“If the stress is chronic, the result is hypertension, increased inflammation, and a substantial risk of obesity, diabetes and cardiovascular disease,” he added.
Researchers also found that within the entire group of participants, light to moderate drinking was linked to greater decreases in major cardiovascular events for people with a history of anxiety, compared to others.
Although light to moderate drinkers saw a decrease in their risk for cardiovascular disease, they also had a higher risk of cancer.
In addition, drinking higher amounts of alcohol — more than 14 drinks a week — was associated with decreased overall brain activity, which the researchers said may be linked to adverse cognitive health.
Other research has shown that heavy or binge drinking can have negative effects on health, such as increasing the risk of dying from any cause and from cancer specifically.
The authors of the study conclude that the results could point the way toward new interventions that reduce stress signals in the brain, without the negative effects of alcohol.
The researchers are currently studying whether exercise, stress-reduction therapies such as meditation, and medications can dampen these stress-related signals and possibly lead to cardiovascular benefits.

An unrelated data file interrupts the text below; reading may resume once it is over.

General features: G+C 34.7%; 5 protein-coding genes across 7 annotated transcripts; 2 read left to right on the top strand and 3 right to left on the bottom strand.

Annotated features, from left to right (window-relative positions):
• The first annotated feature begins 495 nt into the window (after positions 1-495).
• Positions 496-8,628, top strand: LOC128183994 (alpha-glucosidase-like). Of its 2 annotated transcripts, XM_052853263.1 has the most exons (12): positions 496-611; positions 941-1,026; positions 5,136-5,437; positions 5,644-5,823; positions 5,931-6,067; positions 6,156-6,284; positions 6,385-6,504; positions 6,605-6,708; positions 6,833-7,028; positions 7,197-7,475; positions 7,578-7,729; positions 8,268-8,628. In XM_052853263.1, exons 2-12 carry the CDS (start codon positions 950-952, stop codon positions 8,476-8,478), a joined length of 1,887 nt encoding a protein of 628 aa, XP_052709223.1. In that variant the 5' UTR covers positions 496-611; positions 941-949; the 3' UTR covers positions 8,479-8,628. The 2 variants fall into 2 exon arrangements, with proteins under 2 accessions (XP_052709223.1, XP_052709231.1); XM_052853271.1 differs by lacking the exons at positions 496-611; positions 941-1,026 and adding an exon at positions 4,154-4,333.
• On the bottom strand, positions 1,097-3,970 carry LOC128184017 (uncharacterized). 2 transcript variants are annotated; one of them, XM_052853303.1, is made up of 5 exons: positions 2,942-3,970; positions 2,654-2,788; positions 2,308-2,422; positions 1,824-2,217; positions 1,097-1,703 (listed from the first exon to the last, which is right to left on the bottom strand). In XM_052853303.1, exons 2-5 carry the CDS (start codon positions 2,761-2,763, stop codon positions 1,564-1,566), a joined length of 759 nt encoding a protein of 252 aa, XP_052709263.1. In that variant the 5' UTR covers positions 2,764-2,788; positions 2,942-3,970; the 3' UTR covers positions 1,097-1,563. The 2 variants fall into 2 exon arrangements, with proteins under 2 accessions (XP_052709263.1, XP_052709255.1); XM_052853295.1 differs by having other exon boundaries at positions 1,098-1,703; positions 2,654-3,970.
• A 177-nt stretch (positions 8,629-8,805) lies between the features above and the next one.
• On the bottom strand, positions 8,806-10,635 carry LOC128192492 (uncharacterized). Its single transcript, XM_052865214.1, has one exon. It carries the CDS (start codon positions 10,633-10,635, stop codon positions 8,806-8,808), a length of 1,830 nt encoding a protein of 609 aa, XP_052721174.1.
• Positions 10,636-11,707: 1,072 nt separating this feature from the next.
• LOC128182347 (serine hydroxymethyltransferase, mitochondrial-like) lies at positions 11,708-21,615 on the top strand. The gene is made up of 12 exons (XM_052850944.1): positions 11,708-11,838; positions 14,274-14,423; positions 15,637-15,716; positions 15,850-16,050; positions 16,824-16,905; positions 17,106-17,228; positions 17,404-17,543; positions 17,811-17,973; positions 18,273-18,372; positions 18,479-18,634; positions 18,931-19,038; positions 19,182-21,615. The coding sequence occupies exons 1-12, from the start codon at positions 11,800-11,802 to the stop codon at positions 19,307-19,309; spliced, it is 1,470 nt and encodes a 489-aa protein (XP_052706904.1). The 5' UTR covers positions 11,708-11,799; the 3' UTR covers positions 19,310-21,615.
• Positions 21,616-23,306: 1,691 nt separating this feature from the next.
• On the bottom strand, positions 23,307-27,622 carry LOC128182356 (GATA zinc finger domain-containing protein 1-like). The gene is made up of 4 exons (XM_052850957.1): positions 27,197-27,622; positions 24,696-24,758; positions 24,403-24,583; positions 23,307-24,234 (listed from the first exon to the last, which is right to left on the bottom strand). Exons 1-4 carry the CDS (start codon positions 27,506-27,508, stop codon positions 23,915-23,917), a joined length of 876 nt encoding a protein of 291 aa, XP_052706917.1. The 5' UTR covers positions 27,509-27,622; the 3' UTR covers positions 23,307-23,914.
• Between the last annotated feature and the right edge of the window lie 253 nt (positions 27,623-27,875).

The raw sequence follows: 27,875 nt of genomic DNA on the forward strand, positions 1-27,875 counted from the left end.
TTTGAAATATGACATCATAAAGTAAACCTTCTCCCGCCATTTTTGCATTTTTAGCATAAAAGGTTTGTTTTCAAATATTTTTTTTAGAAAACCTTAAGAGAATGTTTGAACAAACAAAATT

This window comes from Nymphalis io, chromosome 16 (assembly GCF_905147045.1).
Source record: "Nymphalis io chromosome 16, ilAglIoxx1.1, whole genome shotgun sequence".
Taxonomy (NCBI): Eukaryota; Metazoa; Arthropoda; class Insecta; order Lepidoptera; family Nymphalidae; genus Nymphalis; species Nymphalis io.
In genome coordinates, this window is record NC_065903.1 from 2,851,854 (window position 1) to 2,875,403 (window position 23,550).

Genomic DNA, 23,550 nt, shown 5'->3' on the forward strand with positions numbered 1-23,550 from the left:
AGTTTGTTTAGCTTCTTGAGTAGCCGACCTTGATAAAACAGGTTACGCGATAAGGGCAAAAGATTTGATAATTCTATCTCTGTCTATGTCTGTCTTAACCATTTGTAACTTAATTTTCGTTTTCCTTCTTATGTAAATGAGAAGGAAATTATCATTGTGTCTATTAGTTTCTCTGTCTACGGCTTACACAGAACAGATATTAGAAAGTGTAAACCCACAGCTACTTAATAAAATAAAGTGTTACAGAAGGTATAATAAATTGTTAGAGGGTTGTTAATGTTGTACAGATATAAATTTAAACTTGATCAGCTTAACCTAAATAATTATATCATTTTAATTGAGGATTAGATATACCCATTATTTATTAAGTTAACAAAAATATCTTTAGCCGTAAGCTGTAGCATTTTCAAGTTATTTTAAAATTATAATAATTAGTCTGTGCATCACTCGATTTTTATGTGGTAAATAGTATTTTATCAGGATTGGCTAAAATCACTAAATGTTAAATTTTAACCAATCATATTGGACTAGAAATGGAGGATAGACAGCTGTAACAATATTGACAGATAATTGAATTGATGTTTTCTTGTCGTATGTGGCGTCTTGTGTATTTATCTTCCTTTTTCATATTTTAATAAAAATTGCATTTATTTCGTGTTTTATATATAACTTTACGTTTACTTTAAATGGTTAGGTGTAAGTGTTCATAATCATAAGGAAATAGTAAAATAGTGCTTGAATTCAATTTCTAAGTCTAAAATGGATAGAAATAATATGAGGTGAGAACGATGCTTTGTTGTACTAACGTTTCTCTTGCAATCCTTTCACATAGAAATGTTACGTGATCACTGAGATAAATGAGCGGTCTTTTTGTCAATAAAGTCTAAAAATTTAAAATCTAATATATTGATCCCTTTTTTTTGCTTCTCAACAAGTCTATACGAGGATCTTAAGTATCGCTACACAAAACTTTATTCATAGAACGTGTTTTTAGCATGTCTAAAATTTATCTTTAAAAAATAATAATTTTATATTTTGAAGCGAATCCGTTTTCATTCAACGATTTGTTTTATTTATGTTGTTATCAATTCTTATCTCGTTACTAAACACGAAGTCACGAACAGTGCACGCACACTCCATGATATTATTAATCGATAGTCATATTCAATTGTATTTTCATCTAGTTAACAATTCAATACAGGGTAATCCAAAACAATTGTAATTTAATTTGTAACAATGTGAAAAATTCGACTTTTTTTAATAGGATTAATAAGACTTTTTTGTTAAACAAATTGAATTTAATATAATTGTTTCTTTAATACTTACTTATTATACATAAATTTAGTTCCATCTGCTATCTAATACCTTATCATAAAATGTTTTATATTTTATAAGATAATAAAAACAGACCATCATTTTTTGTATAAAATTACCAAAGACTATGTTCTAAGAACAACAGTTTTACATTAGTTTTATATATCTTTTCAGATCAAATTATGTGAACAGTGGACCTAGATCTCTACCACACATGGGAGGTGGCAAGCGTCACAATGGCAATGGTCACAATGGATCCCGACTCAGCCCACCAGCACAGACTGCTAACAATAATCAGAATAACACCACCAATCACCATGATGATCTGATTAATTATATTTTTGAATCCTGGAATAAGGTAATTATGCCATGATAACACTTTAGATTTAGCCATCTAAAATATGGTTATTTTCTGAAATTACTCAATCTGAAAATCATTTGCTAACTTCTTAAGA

Gregory Jantz, PhD, founder of The Center, A Place of Hope in Edmonds, Wash., a facility for the treatment of depression, said chronic stress became a problem for millions of Americans during the COVID-19 pandemic.
In the American Psychological Association’s “Stress in America 2022” survey, nearly a quarter of people said that most days they are so stressed they can’t function.
Worldwide, the pandemic triggered a 25% rise in depression and anxiety, according to the
Jantz, author of “The Anxiety Reset: A Life-Changing Approach to Overcoming Fear, Stress, Worry, Panic Attacks, OCD and More,” said even today, anxiety remains a huge problem in the United States, with some concerning effects.
“What we have found is people have been turning to alcohol, to cannabis and to food. We’ve also seen a huge increase in addictions and addictive behavior,” he said.
While some people may drink alcohol to de-stress — to “take the edge off” — Jantz said when you are stressed, it is difficult to have just one drink.
Instead, he suggests making a few lifestyle changes such as eating a healthy diet, drinking water instead of alcohol (or sugary drinks), and adding more movement to your day.
“All those are really simple, healthy things to do,” he said. “But they’re things that during the pandemic, people stopped doing.”
In addition, Jantz said it can be helpful to identify triggers for anxiety in your life, such as social media or the 24/7 news cycle.
If these are causing you stress, “you’ve got to change your point of focus,” he said, in particular shifting your attention to healthy relationships with family and friends.
“We’ve got to have those positive people in our lives, despite what’s going on around us in the world,” he said. “I’m not saying ignore the stressful things, but they cannot be your point of focus.”
If you continue to experience anxiety that impacts your daily activities, or is becoming worse, seek help from a doctor or mental health professional.